Geordi La Forge, the chief engineer of the USS Enterprise-D, could perceive a large swath of electromagnetic spectrum with his wraparound VISOR prosthetic. Now a few rats have received real-life prototypes of these Star Trek props.
Researchers in the lab of brain–machine interface ace Miguel Nicolelis at Duke University Medical Center have outfitted rodents with prosthetics that enable them to "see" and respond to otherwise invisible infrared light. The experiment points toward the prospect, for the moment still a futurist's overheated fantasy, of enhancing humans with a sixth or seventh sense or, perhaps, like a VISOR, an ability to detect a full-spectrum of electromagnetic emanations. It also suggests new paths for neuroscientists to explore the mixing of different sensory inputs and neural proceses to produce new forms of perception.
Reporting February 12 in the online journal Nature Communications, Nicolelis and colleagues recounted how they trained six rats on a standard lab task that taught them to stick their snouts in one of three holes in the side of a chamber when a light in one of the cavities switched on, an action rewarded with a sip of water. (Scientific American is part of Nature Publishing Group.) They then implanted microelectrodes in the rats’ primary sensory cortex, an area that processes sensations of touch. These electrical stimulators were subsequently connected to a forehead-mounted infrared detector. Once the animals were back in the test chamber, the experiment was repeated, with visible lights gradually being replaced by infrared ones in the three holes.
At first the rats appeared somewhat confused, poking the holes in the chamber at random, possibly because the “wrong” portion of the cortex (the part that normally process touch) was interpreting the electrical signals for visual cues. Gradually, their behavior changed and they began to respond more as they had to the visible-spectrum LEDs during training, a sign that their brains were adapting to seeing in the infrared. The same area of the cortex also continued to respond normally to whisker touches as well as the infrared signals. Take a look at this video made with an infrared camera:
"This is a very nice paper that clearly demonstrates the great potential of even the primary sensory cortex, even in a rat, to use completely new information when delivered to the cortex in electrical pulses," says Jon Kaas, a professor of cell and developmental biology at Vanderbilt University and an expert on sensory and motor system organization. "The authors correctly see that this method of delivery can be used to replace lost sensory inputs and to provide new sensory abilities."
The sixth-sense prosthetic could be used for shoring up the first five: If a tumor damages the visual cortex at the back of the brain, the primary sensory cortex on top—still thought by many neuroscientists to be inalterably hardwired for touch—might be commandeered to process incoming visual signals. The Duke researchers have begun to do similar experiments with howler monkeys.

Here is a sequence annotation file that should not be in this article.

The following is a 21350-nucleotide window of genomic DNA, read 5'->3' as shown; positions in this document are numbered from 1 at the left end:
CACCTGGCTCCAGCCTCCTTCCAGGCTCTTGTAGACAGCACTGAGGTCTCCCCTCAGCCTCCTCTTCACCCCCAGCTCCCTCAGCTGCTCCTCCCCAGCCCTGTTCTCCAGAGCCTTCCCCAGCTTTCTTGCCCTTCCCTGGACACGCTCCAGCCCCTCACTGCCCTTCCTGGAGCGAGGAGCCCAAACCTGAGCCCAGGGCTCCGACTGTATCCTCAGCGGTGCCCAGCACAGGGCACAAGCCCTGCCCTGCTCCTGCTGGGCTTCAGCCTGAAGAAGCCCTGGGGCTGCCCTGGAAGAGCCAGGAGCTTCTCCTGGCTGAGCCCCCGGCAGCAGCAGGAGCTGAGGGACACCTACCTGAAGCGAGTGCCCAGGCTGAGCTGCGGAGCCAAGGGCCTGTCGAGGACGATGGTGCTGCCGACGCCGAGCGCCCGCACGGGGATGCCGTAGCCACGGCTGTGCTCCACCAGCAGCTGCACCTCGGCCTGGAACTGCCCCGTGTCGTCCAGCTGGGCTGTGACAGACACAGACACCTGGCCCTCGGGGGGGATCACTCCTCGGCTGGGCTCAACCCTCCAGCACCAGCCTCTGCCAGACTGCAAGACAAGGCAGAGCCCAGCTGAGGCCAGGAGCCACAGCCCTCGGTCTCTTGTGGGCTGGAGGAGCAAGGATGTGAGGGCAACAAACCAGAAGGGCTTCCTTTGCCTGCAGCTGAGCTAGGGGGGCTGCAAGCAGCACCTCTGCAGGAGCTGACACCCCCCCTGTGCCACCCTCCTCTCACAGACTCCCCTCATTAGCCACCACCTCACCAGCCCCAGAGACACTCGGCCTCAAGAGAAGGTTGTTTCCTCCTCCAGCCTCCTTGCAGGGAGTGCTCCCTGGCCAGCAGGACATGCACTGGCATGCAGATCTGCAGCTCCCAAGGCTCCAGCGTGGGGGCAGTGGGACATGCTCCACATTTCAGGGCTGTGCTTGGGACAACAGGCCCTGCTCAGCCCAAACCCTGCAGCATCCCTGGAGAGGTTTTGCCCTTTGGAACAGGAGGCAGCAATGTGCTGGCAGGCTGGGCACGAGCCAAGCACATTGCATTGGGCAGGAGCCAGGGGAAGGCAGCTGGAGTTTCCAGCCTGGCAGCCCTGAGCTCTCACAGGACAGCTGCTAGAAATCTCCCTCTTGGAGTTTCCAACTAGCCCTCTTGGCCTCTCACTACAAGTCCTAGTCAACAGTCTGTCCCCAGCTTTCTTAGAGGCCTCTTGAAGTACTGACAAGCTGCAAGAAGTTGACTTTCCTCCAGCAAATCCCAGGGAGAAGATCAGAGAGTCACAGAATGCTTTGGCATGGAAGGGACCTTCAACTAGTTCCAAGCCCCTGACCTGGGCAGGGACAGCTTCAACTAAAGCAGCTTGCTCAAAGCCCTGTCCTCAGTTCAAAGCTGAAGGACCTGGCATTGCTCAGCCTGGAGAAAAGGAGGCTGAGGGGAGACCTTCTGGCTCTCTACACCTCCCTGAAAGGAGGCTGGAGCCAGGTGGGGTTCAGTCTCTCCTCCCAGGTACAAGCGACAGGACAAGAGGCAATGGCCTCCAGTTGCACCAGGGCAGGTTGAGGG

The device can also explore possibilities for brain enhancement. The rats, Nicolelis says, seemed to be developing a new form of behavior. “The closest I can describe it is to say they were touching light because they don’t see the light,” he says. “They process this invisible light as a new form of touch. So they change the way they move their heads. They scan the environment with sweeps of the head looking for light and this is not a typical way that animals perceive light. They created an exploratory behavior as a consequence of being able to perceive a new signal.”
Future experiments will also assess the possibility of fully developed infrared vision—equipping the brain with the equivalent of night vision goggles that can detect all of the contrast and intensity of the infrared environment. On the to-do list as well are devices that enable the perception of other forms of energy alone or in VISOR-like combination—X rays, magnetic fields or radio waves. “It’s pretty interesting to try to understand whether there’s a limit, whether the brain is really capable of adapting to combine a huge number of [electromagnetic] energies and altering our perception of world,” Nicolelis says.
A "sixth sense" prosthetic is in line with other research from Nicolelis's laboratory that is looking at technologies that will not only correct cognitive defects, but also extend and elaborate on the brain's organic capabilities—the ability to mix sensory perceptions between two rat brains is one possibility (shades of the Vulcan mind meld!). There are also plans for a brain-controlled exoskeleton to allow a handicapped child make the first kick for the 2014 World Cup.
The sixth-sense device might be one small step toward developing and implementing the science of Star Trek. It still may be a while, though, before Nicolelis's extra-sense machine will let a rat shift between parallel universes, as the VISOR did for Lt. Worf in "Parallels," the 163rd episode of Star Trek: The Next Generation.